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The top building association at ACT urges the government to include housing projects in the reopening of the construction sector, saying the “unfair” decision to overlook them will put businesses at risk and leave customers in limbo. The Master Builders Association ACT has launched an online petition demanding that all construction resume on September 3rd, not just government projects, major projects, and construction. The petition has received more than 2,300 signatures just hours since it was published. The association’s chairman Michael Hopkins said the decision to exclude small projects from next week’s reopening plan made “no sense” and angered the sector. He said the security protocols developed for the industry could be implemented on both small and large construction sites. READ MORE “By leaving the small projects out of the reopening plan, the financial and psychological impact on the industry and community is compounded,” said Hopkins. “The government reopening plan means a developer can work on an ACT government housing project, but the same developer cannot work next door on a new home for a first-time buyer or someone renting temporary accommodation until their new home is ready The ACT construction sector had to shut down abruptly when Canberra was thrown into a snap-down lock earlier this month. The government was under pressure to restart the sector, which remained open throughout the lockdown last year – including from Liberal Senator Zed Seselja. Prime Minister Andrew Barr on Friday announced a plan to gradually reopen the sector from September 3rd. The plan was welcomed in some sections, with ACT Property Council executive Adina Cirson describing it as a “very good step in the right direction”. The development group’s petition, launched overnight on Saturday, said the decision to only give the green light to government projects, construction and large-scale developments was “unfair and would jeopardize the very existence of many small businesses.” It warned home buyers who could face homelessness or be forced to find expensive temporary housing due to the closure of the residential sector. ACT opposition leader Elizabeth Lee on Sunday morning in a social media post called on Mr Barr to come up with a clear plan for the sector to reopen. “If smaller projects are able to adhere to the same safety protocols, there is no reason to exclude them from health counseling plans to safely resume construction,” she wrote. “These smaller businesses are facing tremendous challenges because they don’t know how to pay their mortgage, put groceries on the table, or pay their next utility bill, and they are no closer to having a clear plan of when to get back to work . ” Our coverage of the health and safety aspects of this COVID-19 outbreak in the ACT and lockdown is freely available to everyone. However, we rely on subscription income to support our journalism. If you are able, please subscribe here. If you are already a subscriber, thank you for your support. You can also subscribe to our newsletter for regular updates. Our journalists work hard to provide the community with local, breaking news. Here’s how you can still access our trusted content:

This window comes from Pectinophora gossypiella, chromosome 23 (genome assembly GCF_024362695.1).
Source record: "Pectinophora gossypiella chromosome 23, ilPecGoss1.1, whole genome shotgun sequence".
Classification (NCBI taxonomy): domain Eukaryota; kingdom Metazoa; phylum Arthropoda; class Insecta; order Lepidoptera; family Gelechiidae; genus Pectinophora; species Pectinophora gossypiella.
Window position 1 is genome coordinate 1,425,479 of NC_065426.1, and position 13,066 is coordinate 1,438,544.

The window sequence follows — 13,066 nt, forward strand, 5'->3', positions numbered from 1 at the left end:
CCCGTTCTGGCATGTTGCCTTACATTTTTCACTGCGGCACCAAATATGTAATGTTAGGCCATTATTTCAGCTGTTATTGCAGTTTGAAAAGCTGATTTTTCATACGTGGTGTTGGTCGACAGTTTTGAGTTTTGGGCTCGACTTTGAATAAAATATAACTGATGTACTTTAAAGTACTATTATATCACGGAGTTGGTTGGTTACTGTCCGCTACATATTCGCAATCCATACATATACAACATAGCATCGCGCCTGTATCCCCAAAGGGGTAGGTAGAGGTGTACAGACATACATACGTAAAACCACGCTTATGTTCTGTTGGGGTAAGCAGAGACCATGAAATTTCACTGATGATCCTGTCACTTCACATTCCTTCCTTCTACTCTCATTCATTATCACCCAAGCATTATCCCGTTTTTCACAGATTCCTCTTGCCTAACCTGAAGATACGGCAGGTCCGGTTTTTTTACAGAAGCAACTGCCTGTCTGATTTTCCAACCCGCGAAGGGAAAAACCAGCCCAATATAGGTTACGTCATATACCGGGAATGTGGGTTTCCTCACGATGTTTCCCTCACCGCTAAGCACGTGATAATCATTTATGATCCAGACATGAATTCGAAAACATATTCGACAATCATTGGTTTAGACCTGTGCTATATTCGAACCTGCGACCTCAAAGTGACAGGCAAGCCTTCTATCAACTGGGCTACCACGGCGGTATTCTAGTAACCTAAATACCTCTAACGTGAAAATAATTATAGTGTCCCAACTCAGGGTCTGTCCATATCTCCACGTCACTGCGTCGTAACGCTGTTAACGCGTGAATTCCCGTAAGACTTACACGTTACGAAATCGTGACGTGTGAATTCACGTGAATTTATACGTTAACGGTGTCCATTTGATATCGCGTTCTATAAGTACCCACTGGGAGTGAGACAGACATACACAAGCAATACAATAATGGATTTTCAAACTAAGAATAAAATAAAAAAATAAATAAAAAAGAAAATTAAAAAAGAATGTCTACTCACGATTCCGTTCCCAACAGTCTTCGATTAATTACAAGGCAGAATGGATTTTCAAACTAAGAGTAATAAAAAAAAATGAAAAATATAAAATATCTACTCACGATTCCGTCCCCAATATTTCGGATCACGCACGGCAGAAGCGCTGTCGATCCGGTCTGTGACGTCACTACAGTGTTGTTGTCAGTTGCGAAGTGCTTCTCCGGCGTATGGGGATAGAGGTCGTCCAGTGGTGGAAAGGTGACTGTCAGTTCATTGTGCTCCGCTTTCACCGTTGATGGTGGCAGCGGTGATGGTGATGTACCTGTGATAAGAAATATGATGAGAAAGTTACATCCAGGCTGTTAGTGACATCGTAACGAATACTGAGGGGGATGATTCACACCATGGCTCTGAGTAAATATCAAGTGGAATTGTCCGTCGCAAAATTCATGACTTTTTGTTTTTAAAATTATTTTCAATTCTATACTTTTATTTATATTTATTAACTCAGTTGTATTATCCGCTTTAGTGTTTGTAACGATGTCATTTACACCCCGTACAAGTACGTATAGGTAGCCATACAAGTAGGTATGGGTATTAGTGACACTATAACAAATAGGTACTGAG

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The top building association at ACT urges the government to include housing projects in the reopening of the construction sector, saying the “unfair” decision to overlook them will put businesses at risk and leave customers in limbo.